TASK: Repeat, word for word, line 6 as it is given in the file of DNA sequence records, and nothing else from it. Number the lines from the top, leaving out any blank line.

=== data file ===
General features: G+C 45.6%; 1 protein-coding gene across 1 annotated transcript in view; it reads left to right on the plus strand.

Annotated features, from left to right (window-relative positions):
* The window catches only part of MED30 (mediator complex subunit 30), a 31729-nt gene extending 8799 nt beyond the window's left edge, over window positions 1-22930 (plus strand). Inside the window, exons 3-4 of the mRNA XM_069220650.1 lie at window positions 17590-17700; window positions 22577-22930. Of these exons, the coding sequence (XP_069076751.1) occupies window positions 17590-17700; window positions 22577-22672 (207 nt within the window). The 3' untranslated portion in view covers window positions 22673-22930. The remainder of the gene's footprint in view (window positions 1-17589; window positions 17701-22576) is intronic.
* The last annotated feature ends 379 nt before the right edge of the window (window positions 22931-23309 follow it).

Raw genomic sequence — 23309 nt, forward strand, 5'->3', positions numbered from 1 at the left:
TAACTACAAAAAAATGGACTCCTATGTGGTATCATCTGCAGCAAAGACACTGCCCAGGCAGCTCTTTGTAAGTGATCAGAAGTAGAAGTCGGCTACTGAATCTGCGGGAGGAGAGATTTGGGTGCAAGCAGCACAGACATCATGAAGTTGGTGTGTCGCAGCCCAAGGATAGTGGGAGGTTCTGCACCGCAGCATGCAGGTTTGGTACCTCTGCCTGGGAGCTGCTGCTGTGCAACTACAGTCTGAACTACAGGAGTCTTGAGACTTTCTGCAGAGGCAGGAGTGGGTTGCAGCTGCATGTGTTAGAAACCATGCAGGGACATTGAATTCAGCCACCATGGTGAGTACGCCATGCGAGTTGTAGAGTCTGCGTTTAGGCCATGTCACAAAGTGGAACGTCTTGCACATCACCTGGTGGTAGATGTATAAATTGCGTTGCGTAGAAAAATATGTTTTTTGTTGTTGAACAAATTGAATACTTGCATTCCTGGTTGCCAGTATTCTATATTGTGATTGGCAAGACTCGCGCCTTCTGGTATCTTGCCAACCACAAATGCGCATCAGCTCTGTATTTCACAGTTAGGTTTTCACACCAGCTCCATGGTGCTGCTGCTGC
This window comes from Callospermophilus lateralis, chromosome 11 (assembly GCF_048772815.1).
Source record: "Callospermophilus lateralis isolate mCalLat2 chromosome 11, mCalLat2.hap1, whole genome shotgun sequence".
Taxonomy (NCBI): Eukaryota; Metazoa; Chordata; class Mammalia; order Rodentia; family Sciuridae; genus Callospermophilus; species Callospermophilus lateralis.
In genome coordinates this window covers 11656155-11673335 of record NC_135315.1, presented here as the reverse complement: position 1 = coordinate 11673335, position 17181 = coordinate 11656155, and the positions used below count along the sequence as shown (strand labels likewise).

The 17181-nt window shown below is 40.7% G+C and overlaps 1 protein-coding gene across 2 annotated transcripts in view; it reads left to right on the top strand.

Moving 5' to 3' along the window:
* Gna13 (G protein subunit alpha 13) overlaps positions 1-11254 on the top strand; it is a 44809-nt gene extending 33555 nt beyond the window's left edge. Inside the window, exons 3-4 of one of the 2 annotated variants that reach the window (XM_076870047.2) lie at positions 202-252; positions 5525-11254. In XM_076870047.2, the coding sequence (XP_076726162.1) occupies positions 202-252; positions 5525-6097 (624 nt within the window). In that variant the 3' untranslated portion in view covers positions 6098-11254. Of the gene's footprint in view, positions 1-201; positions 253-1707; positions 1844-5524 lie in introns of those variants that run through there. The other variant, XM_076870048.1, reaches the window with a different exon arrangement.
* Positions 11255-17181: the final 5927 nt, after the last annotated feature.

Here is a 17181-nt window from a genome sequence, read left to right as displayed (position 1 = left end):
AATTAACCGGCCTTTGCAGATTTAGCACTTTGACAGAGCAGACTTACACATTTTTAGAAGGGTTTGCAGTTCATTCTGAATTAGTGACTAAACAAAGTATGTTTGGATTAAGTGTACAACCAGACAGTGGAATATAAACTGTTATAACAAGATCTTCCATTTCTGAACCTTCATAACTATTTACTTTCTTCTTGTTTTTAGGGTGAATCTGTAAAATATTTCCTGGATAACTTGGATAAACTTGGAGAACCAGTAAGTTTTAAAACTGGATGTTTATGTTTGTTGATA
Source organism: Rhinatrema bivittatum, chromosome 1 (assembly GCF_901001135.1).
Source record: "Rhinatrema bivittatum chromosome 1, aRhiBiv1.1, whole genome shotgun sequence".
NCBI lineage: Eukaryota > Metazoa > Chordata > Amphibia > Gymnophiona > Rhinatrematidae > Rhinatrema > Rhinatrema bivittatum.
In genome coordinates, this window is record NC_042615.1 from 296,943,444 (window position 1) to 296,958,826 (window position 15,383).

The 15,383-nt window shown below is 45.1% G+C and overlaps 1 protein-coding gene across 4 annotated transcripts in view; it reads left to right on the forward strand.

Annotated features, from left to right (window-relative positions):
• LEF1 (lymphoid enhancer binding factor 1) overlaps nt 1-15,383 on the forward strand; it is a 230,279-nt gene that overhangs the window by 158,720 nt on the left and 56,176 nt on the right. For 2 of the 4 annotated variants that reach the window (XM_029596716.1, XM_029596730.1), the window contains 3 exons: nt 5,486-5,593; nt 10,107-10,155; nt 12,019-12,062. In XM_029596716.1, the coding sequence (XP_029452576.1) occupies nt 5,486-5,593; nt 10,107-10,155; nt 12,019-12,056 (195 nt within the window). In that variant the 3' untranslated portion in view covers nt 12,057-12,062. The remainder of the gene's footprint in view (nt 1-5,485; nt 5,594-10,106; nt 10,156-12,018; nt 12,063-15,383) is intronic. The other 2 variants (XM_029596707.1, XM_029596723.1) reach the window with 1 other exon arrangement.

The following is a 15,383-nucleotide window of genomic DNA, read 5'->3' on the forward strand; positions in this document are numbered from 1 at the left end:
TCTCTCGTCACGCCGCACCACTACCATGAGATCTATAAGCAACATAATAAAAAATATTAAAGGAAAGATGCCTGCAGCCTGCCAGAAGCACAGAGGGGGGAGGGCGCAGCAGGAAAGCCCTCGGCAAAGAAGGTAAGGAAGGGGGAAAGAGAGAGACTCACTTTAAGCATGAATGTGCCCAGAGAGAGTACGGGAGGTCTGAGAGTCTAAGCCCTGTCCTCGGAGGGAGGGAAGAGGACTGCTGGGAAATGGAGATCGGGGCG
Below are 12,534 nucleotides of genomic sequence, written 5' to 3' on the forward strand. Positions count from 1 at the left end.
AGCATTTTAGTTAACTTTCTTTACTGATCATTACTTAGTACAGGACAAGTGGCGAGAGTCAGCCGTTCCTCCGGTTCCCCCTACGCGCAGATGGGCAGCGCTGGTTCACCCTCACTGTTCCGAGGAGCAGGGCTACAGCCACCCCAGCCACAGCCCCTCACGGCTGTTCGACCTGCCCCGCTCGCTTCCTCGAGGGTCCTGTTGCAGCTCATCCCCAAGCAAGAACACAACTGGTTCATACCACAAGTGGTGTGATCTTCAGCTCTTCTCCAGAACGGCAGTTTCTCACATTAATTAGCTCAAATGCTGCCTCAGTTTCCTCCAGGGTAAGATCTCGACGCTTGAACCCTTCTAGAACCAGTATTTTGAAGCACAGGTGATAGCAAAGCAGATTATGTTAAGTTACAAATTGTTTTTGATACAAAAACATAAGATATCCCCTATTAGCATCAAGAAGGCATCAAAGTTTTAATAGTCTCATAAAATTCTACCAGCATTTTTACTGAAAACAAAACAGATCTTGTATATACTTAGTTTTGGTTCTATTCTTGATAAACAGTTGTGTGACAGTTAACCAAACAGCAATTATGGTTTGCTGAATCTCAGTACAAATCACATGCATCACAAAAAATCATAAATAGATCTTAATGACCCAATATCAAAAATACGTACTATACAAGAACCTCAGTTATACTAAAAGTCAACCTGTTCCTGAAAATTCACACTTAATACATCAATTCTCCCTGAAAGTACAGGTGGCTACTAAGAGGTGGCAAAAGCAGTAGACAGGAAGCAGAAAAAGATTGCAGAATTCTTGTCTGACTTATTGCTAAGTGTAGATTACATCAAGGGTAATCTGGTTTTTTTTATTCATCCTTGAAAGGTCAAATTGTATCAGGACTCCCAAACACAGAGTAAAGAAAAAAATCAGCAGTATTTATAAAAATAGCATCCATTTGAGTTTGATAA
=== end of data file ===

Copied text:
TAACTACAAAAAAATGGACTCCTATGTGGTATCATCTGCAGCAAAGACACTGCCCAGGCAGCTCTTTGTAAGTGATCAGAAGTAGAAGTCGGCTACTGAATCTGCGGGAGGAGAGATTTGGGTGCAAGCAGCACAGACATCATGAAGTTGGTGTGTCGCAGCCCAAGGATAGTGGGAGGTTCTGCACCGCAGCATGCAGGTTTGGTACCTCTGCCTGGGAGCTGCTGCTGTGCAACTACAGTCTGAACTACAGGAGTCTTGAGACTTTCTGCAGAGGCAGGAGTGGGTTGCAGCTGCATGTGTTAGAAACCATGCAGGGACATTGAATTCAGCCACCATGGTGAGTACGCCATGCGAGTTGTAGAGTCTGCGTTTAGGCCATGTCACAAAGTGGAACGTCTTGCACATCACCTGGTGGTAGATGTATAAATTGCGTTGCGTAGAAAAATATGTTTTTTGTTGTTGAACAAATTGAATACTTGCATTCCTGGTTGCCAGTATTCTATATTGTGATTGGCAAGACTCGCGCCTTCTGGTATCTTGCCAACCACAAATGCGCATCAGCTCTGTATTTCACAGTTAGGTTTTCACACCAGCTCCATGGTGCTGCTGCTGC